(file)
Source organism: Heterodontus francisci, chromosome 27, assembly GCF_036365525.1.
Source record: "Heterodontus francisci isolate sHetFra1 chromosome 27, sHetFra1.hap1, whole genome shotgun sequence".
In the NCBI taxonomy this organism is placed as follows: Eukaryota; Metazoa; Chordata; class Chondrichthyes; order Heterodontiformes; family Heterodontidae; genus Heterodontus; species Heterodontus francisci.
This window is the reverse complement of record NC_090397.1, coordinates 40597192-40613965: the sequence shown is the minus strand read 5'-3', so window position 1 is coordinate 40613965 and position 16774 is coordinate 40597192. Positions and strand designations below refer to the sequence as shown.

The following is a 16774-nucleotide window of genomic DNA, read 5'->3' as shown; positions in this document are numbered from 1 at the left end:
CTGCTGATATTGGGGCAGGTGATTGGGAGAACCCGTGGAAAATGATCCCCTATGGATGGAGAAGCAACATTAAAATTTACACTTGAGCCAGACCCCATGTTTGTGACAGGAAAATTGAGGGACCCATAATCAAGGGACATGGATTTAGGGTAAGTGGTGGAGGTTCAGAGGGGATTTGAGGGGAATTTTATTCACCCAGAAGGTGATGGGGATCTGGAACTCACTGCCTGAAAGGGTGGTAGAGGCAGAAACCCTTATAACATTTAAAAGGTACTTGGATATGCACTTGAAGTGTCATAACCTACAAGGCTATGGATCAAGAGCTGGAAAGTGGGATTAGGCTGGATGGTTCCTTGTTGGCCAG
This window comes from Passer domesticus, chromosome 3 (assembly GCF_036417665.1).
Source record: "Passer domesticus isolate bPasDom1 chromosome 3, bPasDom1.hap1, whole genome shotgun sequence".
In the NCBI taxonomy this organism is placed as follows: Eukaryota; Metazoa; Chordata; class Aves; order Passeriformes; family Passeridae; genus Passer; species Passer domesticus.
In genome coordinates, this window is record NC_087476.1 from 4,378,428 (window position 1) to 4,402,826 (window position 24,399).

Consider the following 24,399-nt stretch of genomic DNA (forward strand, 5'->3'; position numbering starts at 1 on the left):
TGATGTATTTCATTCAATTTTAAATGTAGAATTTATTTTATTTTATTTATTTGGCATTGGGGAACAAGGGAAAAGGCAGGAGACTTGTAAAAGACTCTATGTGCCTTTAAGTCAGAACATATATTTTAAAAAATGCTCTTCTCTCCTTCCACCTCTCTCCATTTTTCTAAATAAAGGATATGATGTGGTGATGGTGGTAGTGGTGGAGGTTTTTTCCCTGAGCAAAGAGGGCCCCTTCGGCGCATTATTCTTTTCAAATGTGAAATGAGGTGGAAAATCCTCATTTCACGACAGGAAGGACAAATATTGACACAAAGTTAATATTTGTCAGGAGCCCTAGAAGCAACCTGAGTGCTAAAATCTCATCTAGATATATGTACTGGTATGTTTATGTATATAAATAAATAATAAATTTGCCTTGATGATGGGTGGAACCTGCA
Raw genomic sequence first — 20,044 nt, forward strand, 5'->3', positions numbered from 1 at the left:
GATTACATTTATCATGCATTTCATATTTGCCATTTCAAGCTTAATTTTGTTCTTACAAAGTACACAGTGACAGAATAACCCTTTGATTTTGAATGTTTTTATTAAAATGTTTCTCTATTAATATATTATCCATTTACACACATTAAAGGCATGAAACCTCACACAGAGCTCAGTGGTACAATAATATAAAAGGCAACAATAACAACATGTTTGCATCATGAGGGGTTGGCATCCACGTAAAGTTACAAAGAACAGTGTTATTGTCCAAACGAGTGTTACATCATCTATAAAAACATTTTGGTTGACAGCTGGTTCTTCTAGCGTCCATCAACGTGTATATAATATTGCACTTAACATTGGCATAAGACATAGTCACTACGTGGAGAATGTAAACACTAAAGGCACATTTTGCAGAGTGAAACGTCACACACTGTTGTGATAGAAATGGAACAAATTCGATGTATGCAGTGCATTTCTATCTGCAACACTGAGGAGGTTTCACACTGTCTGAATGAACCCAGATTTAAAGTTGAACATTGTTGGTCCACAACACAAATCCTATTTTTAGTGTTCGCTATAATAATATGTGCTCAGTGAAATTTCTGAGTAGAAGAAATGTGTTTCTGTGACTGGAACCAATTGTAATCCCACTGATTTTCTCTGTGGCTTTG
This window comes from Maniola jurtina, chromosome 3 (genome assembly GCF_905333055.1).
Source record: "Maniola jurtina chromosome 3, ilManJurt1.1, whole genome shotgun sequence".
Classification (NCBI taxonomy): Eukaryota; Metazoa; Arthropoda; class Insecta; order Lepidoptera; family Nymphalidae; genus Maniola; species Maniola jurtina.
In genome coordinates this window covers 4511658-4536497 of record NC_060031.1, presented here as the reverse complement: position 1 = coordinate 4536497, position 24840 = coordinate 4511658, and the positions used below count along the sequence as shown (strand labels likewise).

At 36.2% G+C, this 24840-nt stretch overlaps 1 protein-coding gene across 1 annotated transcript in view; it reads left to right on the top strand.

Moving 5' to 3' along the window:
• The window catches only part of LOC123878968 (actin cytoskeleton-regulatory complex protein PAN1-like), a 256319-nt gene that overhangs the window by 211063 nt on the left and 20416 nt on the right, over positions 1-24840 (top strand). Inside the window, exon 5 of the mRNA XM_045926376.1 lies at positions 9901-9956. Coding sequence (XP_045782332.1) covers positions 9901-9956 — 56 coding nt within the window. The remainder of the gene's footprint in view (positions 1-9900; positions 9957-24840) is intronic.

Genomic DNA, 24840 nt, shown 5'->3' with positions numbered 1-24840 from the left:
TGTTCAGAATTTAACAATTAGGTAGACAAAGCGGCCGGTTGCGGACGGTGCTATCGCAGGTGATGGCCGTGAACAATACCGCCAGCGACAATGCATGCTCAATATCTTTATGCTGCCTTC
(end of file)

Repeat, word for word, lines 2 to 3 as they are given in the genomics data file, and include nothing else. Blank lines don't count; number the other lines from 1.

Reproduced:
Source record: "Heterodontus francisci isolate sHetFra1 chromosome 27, sHetFra1.hap1, whole genome shotgun sequence".
In the NCBI taxonomy this organism is placed as follows: Eukaryota; Metazoa; Chordata; class Chondrichthyes; order Heterodontiformes; family Heterodontidae; genus Heterodontus; species Heterodontus francisci.